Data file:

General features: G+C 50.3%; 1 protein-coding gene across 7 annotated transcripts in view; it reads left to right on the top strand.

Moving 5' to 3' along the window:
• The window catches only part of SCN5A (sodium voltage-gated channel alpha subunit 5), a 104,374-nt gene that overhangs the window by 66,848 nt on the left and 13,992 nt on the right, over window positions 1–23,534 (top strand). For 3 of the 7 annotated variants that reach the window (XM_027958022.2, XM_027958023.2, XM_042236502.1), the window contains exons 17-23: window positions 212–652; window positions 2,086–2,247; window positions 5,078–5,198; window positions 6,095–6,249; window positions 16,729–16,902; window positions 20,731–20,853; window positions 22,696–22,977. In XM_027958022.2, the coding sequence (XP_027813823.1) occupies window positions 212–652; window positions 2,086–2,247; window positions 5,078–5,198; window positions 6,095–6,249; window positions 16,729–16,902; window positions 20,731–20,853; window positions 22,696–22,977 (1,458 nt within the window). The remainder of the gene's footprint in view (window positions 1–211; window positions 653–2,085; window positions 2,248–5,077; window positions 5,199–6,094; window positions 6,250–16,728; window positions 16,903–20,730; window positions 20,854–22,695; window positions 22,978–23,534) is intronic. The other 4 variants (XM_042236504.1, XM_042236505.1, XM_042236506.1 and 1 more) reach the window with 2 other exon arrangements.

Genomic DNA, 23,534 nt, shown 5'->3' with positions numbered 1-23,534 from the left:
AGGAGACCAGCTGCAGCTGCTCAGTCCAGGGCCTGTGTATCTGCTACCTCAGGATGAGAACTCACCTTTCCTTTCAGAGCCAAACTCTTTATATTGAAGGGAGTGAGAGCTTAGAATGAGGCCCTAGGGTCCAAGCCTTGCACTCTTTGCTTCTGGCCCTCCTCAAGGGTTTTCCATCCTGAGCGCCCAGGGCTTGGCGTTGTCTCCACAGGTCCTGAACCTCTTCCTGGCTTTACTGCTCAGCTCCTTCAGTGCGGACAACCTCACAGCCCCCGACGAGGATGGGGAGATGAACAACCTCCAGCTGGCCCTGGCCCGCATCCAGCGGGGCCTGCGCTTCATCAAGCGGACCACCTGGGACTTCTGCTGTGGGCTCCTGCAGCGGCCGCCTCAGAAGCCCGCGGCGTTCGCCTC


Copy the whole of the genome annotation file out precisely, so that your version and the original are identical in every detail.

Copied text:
General features: G+C 50.3%; 1 protein-coding gene across 7 annotated transcripts in view; it reads left to right on the top strand.

Moving 5' to 3' along the window:
• The window catches only part of SCN5A (sodium voltage-gated channel alpha subunit 5), a 104,374-nt gene that overhangs the window by 66,848 nt on the left and 13,992 nt on the right, over window positions 1–23,534 (top strand). For 3 of the 7 annotated variants that reach the window (XM_027958022.2, XM_027958023.2, XM_042236502.1), the window contains exons 17-23: window positions 212–652; window positions 2,086–2,247; window positions 5,078–5,198; window positions 6,095–6,249; window positions 16,729–16,902; window positions 20,731–20,853; window positions 22,696–22,977. In XM_027958022.2, the coding sequence (XP_027813823.1) occupies window positions 212–652; window positions 2,086–2,247; window positions 5,078–5,198; window positions 6,095–6,249; window positions 16,729–16,902; window positions 20,731–20,853; window positions 22,696–22,977 (1,458 nt within the window). The remainder of the gene's footprint in view (window positions 1–211; window positions 653–2,085; window positions 2,248–5,077; window positions 5,199–6,094; window positions 6,250–16,728; window positions 16,903–20,730; window positions 20,854–22,695; window positions 22,978–23,534) is intronic. The other 4 variants (XM_042236504.1, XM_042236505.1, XM_042236506.1 and 1 more) reach the window with 2 other exon arrangements.

Genomic DNA, 23,534 nt, shown 5'->3' with positions numbered 1-23,534 from the left:
AGGAGACCAGCTGCAGCTGCTCAGTCCAGGGCCTGTGTATCTGCTACCTCAGGATGAGAACTCACCTTTCCTTTCAGAGCCAAACTCTTTATATTGAAGGGAGTGAGAGCTTAGAATGAGGCCCTAGGGTCCAAGCCTTGCACTCTTTGCTTCTGGCCCTCCTCAAGGGTTTTCCATCCTGAGCGCCCAGGGCTTGGCGTTGTCTCCACAGGTCCTGAACCTCTTCCTGGCTTTACTGCTCAGCTCCTTCAGTGCGGACAACCTCACAGCCCCCGACGAGGATGGGGAGATGAACAACCTCCAGCTGGCCCTGGCCCGCATCCAGCGGGGCCTGCGCTTCATCAAGCGGACCACCTGGGACTTCTGCTGTGGGCTCCTGCAGCGGCCGCCTCAGAAGCCCGCGGCGTTCGCCTC